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Whidbey Island author puts heart and soul into book
When Peggy Darst Townsdin was a little girl, she remembers sitting around her grandmother’s dining room table and listening to stories about her family’s deep-rooted Whidbey Island history.
Her grandmother, Madeline Fisher Darst, would cover the table with well-preserved black and white photos, albums and hand-written letters that dated back to the 19th century.
As her grandmother spoke, Darst Townsdin soaked up stories about her ancestors, dating back to Capt. Edward Barrington, her great-great grandfather and one of Oak Harbor’s prominent early pioneers.
“When my grandmother passed away in 1983, I volunteered to be the keeper of all this historical stuff,” Darst Townsdin said recently from her home located at the site of the old Darst farm off West Beach Road.
“All of this has been lovingly taken care of generation after generation in the family.”
It was no mystery when a book publisher began inquiring about an author to write about Oak Harbor’s history that Darst Townsdin was the natural choice.
In February, Arcadia Publishing will release the latest edition of its Images of America series on small towns with the spotlight on Oak Harbor.
It will be the third book related to Whidbey Island history produced by Darst Townsdin, who self-published “Step Back in Time” and “Spirit of the Island” a decade ago.
“I just couldn’t turn it down,” Darst Townsdin said.
She almost had to it give it up.
When Darst Townsdin signed a contact with the publisher to produce the book, she had no idea how much the stress would impact her health.
She had already been dealing with a rapid heart rhythm known as supraventricular tachycardia. Once she started the book project, her condition went into overdrive with episodes coming more regularly.
“You’ll just be talking to somebody, and be walking along minding your own business, and your heart flips to about 300 beats per minute,” Darst Townsdin, 58, said.
“You feel faint. You think you’re going to die. It’s really terrifying.”
After several emergencies and paramedic visits, Darst Townsdin consulted specialists, leading to a date with an electrophysiologist at St. Joseph’s Hospital in Bellingham to correct the heart rhythm issue.
She underwent a cardiac ablation on June 11, a procedure where electrical energy is delivered through a catheter inside blood vessels in the heart to create scarring that stops the rhythm problem.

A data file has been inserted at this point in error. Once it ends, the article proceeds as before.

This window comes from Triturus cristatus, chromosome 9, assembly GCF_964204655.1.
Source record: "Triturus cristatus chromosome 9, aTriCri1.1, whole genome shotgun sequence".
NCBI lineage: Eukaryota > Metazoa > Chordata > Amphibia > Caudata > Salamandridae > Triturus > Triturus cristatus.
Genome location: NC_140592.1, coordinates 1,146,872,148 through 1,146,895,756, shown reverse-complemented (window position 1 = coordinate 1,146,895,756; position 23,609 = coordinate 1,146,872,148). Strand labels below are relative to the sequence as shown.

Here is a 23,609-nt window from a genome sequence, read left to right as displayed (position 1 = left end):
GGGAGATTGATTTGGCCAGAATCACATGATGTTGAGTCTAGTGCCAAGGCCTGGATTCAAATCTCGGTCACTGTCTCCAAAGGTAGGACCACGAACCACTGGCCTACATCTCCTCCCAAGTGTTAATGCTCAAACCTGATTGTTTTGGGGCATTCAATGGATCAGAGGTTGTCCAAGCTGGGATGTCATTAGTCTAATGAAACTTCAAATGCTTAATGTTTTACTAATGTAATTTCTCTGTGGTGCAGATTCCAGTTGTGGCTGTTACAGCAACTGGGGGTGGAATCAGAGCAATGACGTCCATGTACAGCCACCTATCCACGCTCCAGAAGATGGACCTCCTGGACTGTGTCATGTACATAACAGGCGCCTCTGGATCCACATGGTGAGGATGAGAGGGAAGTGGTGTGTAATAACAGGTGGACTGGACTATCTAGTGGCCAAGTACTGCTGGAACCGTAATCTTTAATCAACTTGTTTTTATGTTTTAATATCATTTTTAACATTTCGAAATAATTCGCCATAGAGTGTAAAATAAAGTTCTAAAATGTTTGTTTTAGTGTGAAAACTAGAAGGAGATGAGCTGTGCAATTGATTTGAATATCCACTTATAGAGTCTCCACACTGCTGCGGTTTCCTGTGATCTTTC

Darst Townsdin’s health issue caused her to miss the book’s original June 1 deadline.
“I said, ‘I have to get my heart fixed first, then I’ll do the book,” Darst Townsdin said. “They moved the deadline up to August for me.”
With help from her husband Michael Rattray and friend Scott Hornung, the project was completed and shipped to the publisher in August.
Following the format seen in all Images of America series on small towns, including ones about Coupeville and Langley, the book is largely a pictorial made up of vintage images with extensive captions of Oak Harbor’s people and places.
The 128-page book is made up of 10 chapters, retelling history in chronological order.
It starts with a chapter on Native American inhabitants, covers the early pioneers and Dutch and Irish influences, and breaks into chapters on San de Fuca, the Deception Pass bridge, the Navy’s arrival and ultimately modern day Oak Harbor, including a photo of the new downtown mural.
Darst Townsdin’s home contains plastic bins full of papers and images of north and central island history. Outside of her family’s own vast collection, she has gathered more material from researching books, old newspaper articles and obituaries. She credited the book, “De Ja Views: Historical Pictorial of Whidbey Island” from late writer and historian Dorothy Neil as an important source as well as and other books on local history.
Thanks to her husband’s help scanning photos, she said she has more than 2,000 images of mostly North and Central Whidbey history.
She felt this book was her calling, and felt honored to produce it.
“I think it’s part of my legacy,” Darst Townsdin said. “These books are going to be around for years. These books are going to be something a lot of people learn from and enjoy. To me, it feels like a big responsibility. I hope I did a good service for Oak Harbor and that it will be something everybody in Oak Harbor is proud of.”
As a descendant of a signficant Oak Harbor pioneer, she feels an even bigger responsibility on her shoulders when it comes to retelling history. What is currently Pioneer Way was once named Barrington Avenue for more than a century.
“I feel like I’ve been led around spiritually,” she said. “I don’t want to sound weird. It’s a lot like a sixth sense. I just feel like they know I’m doing these books.”